Before our memories of this year's unusual Democratic and Republican national conventions fade from view, it's important to remember one thing we saw that was not so different: Women remain underrepresented at all levels of the political process, including party leadership.
For years, the Democrats and the GOP have tried to remedy this issue. This year, the rules of both parties required equal division in each delegation to increase the percentage of women at the convention — although that was tough to see this summer. Unlike in the past there were no televised pictures of thousands of delegates packed on the floors of the two conventions, because thanks to the coronavirus pandemic neither gathering was held in an arena.
The Democratic National Committee requires all state delegations to be equally divided between men and women. Conversely, the Republican National Committee only mandates that state parties endeavor to have equal representation. It may seem at first read that these rules are similar enough to avoid concern; unfortunately, a small difference in the rules has profound impacts on the official delegations.
A new report on party rules and gender parity from RepresentWomen explores in depth the rules that are used at state and national party levels, and the research accompanying this brief makes it possible to see the effects of these rules in how many delegates each state actually sent. Based on the data about female representation at both 2016 conventions, a mandate works much more effectively than a requirement for an attempt at equal representation. While 47 states sent delegations to the Democratic gathering in Philadelphia composed of at least 40 percent women, only 15 states sent delegations to the Republcian convention in Cleveland with the same makeup.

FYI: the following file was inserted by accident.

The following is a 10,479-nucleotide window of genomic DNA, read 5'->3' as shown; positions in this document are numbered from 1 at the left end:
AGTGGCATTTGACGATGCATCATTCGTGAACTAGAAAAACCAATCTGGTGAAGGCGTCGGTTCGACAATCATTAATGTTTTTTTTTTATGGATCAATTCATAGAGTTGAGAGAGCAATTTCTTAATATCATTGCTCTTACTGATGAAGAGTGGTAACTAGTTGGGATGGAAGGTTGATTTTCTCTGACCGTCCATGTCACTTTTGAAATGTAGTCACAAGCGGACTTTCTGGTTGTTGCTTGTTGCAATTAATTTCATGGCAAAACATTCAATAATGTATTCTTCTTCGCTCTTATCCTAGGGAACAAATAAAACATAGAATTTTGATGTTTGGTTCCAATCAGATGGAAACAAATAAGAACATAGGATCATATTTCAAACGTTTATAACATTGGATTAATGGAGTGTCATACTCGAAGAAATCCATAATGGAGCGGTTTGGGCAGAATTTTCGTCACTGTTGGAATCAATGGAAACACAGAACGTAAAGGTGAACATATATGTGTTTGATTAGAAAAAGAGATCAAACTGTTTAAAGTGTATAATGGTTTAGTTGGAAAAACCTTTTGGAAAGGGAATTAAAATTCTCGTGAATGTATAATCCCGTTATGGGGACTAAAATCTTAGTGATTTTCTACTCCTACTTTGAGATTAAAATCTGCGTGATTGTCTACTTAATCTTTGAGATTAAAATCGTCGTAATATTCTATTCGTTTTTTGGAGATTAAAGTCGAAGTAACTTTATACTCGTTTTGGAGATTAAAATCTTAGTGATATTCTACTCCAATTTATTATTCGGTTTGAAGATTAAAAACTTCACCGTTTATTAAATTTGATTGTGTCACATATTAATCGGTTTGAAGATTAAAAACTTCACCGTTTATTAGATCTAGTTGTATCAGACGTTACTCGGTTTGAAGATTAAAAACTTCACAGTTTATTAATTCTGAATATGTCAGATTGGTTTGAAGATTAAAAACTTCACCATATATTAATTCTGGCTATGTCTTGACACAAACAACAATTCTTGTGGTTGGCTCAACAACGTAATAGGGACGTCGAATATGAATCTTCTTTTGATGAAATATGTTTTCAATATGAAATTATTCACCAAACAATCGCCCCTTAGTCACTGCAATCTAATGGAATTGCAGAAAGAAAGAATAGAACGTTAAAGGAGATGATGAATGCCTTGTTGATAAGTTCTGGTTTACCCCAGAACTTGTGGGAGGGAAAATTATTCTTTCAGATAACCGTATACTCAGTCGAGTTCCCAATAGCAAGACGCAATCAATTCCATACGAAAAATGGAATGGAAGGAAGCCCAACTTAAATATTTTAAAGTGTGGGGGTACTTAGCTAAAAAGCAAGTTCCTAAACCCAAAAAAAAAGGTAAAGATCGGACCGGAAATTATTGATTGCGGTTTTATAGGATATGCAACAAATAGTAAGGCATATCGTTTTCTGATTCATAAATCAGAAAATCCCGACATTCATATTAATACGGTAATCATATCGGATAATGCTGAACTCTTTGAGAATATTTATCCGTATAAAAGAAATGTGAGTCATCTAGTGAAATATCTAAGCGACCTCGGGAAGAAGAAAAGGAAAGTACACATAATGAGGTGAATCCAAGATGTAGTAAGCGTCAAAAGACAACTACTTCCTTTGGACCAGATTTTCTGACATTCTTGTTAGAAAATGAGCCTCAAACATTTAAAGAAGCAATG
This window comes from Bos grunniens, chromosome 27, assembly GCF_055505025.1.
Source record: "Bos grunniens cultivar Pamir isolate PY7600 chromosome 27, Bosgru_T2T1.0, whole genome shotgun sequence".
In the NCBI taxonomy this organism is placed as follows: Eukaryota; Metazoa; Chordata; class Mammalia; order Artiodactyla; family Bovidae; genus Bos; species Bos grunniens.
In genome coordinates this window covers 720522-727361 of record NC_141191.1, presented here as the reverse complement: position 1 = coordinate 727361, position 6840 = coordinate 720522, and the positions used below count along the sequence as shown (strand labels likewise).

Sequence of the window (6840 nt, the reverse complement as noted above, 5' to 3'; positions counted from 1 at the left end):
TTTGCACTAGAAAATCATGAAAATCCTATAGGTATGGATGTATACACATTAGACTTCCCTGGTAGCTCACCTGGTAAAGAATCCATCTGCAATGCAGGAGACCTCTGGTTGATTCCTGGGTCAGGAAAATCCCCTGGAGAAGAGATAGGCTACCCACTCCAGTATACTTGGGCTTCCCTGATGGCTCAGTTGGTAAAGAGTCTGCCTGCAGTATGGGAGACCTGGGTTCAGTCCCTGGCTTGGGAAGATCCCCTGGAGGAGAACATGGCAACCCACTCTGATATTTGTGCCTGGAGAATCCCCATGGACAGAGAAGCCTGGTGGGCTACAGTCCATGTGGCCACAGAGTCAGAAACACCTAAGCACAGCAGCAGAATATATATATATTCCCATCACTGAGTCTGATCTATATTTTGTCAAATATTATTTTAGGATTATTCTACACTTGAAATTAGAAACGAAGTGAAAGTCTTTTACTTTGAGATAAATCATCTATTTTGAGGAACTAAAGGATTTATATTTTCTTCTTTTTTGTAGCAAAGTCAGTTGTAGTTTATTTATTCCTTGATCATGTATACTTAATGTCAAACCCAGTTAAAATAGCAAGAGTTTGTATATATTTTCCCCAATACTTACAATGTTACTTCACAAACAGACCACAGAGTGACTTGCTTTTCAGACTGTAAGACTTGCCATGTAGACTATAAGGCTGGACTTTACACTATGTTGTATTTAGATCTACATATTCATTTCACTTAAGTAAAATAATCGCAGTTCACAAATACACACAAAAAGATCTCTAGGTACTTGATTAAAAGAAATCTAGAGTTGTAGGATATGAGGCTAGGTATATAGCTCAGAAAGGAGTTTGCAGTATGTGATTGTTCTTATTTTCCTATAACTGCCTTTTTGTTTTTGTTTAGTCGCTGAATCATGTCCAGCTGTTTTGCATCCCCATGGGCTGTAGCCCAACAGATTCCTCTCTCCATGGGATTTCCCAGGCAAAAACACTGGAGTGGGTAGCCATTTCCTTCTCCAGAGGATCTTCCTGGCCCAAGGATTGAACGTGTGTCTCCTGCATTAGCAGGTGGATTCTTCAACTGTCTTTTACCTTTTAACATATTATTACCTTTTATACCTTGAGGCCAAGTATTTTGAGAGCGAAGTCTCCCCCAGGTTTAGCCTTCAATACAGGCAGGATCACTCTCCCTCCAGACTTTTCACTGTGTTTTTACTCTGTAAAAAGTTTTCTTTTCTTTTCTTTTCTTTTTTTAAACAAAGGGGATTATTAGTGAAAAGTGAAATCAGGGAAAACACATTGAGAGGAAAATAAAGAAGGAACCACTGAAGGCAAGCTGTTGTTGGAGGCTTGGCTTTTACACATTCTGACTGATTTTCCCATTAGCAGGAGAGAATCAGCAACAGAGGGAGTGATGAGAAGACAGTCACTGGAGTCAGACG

The sentiments of each national party are also reflected in each state party's committee makeup. While Democratic state parties have rules to encourage equal representation at state party meetings, only 16 Republican state parties do that much. Many state parties that encourage equal representation do so by requiring each precinct to send an equal number of male and female representatives to state meetings.
Opponents of the equal division rule have argued that such regulations restrict voters' right to choose who represents them at party meetings and infringes upon the voting rights given through the Constitution. However, the First Amendment gives the political parties significant leeway on that score. Rulings in such cases as Bachur v. Democratic Party and Cousins v. Wigoda have found that political parties have a right to shape their delegates based on gender parity so long as their methods support some rational interest of their party.
And for good reason. Research shows recruitment for office is an important factor for increasing the number of women who run and that recruitment is most effective when conducted by elected officials and party leaders. When fewer women attend state and national party conventions, they may miss out on chances to meet leaders with influence on candidate selection — as well as future recruitment opportunities and connections needed for running successful campaigns.
While we can't constitutionally require that more spaces in public office are preserved for women in office, we can provide more opportunities for women to run and get involved in the political process. Gender balance rules in political parties promises opportunities (not outcomes) for women to learn from and be recruited by party leaders.
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